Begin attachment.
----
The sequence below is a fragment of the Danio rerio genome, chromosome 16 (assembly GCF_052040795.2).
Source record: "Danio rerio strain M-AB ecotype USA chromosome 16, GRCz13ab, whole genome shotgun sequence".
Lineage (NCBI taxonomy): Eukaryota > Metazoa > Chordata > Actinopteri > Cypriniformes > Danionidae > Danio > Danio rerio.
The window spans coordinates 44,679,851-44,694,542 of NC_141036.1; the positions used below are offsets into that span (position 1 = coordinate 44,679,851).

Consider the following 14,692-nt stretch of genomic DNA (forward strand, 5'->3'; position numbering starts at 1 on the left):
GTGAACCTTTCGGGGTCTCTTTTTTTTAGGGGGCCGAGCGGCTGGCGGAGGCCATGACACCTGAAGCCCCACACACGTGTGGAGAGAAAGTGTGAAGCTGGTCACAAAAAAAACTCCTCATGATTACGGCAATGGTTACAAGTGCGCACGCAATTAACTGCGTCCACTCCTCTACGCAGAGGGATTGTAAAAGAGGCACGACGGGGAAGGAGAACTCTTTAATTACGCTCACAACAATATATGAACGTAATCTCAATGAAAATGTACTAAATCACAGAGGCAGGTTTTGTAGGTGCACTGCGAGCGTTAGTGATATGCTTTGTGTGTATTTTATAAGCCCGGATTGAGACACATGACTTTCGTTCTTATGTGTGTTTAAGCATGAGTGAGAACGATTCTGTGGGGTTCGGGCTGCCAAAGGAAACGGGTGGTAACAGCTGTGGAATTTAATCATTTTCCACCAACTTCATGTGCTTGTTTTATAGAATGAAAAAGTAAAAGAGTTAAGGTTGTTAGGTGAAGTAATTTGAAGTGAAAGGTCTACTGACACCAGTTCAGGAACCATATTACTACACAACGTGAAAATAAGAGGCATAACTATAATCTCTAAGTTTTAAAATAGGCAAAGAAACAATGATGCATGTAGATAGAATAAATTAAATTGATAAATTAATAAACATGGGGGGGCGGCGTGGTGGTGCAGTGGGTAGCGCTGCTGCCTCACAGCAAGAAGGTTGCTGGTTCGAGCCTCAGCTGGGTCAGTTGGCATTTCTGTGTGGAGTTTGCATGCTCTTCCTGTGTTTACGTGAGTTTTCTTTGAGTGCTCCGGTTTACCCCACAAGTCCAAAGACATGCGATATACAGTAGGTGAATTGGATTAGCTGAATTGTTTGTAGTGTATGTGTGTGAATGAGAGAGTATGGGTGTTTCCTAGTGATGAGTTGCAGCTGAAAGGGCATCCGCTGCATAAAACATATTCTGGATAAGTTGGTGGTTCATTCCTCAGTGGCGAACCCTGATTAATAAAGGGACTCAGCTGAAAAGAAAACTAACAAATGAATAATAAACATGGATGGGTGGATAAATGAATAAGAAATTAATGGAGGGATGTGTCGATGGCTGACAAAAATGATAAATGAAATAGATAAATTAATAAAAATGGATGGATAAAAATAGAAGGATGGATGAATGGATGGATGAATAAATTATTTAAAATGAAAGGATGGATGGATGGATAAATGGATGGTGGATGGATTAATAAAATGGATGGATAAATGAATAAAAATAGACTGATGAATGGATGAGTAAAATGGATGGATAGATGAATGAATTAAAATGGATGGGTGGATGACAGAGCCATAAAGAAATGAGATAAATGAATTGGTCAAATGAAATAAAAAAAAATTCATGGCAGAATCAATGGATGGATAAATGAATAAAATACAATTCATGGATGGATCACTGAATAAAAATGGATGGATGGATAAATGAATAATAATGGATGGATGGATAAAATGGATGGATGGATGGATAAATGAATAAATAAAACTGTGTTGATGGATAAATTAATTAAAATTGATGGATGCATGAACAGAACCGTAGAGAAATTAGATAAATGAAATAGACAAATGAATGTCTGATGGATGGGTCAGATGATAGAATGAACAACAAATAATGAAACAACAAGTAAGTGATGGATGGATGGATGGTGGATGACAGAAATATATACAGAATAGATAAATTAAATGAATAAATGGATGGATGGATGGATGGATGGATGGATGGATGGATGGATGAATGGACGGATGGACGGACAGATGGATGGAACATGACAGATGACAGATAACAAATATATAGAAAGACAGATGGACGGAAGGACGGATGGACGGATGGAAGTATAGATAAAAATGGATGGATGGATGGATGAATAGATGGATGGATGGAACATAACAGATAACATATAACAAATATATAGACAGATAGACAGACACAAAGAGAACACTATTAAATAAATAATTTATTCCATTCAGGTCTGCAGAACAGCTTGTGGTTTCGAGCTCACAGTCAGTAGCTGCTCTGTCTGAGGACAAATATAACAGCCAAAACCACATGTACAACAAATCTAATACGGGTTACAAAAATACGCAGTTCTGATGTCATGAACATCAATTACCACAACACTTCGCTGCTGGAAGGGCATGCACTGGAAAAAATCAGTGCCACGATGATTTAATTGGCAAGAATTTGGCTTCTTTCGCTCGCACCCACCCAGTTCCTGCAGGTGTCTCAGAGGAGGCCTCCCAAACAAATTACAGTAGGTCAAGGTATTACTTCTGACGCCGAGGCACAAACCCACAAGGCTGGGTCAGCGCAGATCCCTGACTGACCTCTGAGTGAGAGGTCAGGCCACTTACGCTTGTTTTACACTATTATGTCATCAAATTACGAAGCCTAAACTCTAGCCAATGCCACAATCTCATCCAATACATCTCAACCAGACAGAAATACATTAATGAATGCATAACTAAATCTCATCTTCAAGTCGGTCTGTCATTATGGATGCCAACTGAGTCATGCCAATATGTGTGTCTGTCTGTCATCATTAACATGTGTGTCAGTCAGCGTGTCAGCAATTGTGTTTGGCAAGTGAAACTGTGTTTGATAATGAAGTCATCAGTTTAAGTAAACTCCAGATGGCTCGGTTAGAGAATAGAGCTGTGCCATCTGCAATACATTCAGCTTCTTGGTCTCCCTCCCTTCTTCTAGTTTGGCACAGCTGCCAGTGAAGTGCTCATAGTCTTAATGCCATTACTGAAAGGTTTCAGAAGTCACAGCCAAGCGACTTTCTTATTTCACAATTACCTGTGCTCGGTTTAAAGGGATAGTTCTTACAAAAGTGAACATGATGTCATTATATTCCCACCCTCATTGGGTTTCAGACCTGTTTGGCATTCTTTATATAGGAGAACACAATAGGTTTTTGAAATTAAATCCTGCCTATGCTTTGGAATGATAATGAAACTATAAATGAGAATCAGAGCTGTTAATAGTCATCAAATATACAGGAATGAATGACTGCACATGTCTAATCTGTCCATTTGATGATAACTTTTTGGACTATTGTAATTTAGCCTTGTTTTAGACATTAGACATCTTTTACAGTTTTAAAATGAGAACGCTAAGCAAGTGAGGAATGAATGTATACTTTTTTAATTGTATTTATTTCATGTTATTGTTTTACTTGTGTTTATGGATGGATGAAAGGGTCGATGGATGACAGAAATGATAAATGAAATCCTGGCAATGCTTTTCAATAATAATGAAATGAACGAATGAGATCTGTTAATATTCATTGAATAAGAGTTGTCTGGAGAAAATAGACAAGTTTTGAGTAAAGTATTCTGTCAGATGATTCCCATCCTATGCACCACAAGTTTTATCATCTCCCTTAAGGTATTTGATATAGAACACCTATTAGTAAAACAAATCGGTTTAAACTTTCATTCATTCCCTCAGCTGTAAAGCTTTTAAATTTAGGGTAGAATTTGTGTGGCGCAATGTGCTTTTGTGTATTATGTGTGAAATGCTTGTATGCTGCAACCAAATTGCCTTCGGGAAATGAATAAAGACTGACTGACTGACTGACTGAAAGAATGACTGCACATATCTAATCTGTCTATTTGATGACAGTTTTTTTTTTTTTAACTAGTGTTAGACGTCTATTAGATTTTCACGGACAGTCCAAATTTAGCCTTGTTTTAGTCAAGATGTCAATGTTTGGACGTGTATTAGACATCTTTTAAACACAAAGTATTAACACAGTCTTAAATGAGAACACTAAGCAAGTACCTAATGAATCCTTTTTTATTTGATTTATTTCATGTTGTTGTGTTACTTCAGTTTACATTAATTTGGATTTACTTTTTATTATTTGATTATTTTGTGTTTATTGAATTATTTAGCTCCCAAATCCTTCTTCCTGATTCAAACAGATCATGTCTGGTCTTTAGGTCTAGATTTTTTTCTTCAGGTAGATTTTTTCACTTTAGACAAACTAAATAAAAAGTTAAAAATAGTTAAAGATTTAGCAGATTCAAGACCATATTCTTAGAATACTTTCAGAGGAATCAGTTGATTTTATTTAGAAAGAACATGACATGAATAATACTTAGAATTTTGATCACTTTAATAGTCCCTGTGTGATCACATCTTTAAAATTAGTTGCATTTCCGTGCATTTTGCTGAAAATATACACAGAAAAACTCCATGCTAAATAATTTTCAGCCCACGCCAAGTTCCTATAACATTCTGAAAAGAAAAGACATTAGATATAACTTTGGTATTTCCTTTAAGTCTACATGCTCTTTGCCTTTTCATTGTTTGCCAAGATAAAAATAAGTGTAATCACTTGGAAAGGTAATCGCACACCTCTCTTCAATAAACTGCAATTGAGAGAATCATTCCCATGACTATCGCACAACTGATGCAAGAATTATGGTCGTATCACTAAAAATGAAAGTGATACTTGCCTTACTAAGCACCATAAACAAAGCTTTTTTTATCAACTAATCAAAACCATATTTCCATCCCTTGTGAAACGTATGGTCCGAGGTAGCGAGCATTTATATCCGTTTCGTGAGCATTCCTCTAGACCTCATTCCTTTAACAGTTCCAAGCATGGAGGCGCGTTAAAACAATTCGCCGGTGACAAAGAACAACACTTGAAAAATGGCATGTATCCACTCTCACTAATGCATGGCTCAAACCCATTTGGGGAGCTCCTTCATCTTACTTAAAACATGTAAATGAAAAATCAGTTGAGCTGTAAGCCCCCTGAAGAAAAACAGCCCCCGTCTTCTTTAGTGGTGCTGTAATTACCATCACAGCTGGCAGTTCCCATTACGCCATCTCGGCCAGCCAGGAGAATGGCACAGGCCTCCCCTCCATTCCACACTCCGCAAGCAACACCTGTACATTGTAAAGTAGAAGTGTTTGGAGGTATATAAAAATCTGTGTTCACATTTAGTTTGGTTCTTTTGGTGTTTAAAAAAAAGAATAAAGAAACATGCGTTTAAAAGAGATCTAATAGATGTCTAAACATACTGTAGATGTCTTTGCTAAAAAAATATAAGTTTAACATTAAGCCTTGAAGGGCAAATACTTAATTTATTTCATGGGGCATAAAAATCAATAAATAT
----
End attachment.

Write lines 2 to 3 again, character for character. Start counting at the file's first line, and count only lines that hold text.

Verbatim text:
Source record: "Danio rerio strain M-AB ecotype USA chromosome 16, GRCz13ab, whole genome shotgun sequence".
Lineage (NCBI taxonomy): Eukaryota > Metazoa > Chordata > Actinopteri > Cypriniformes > Danionidae > Danio > Danio rerio.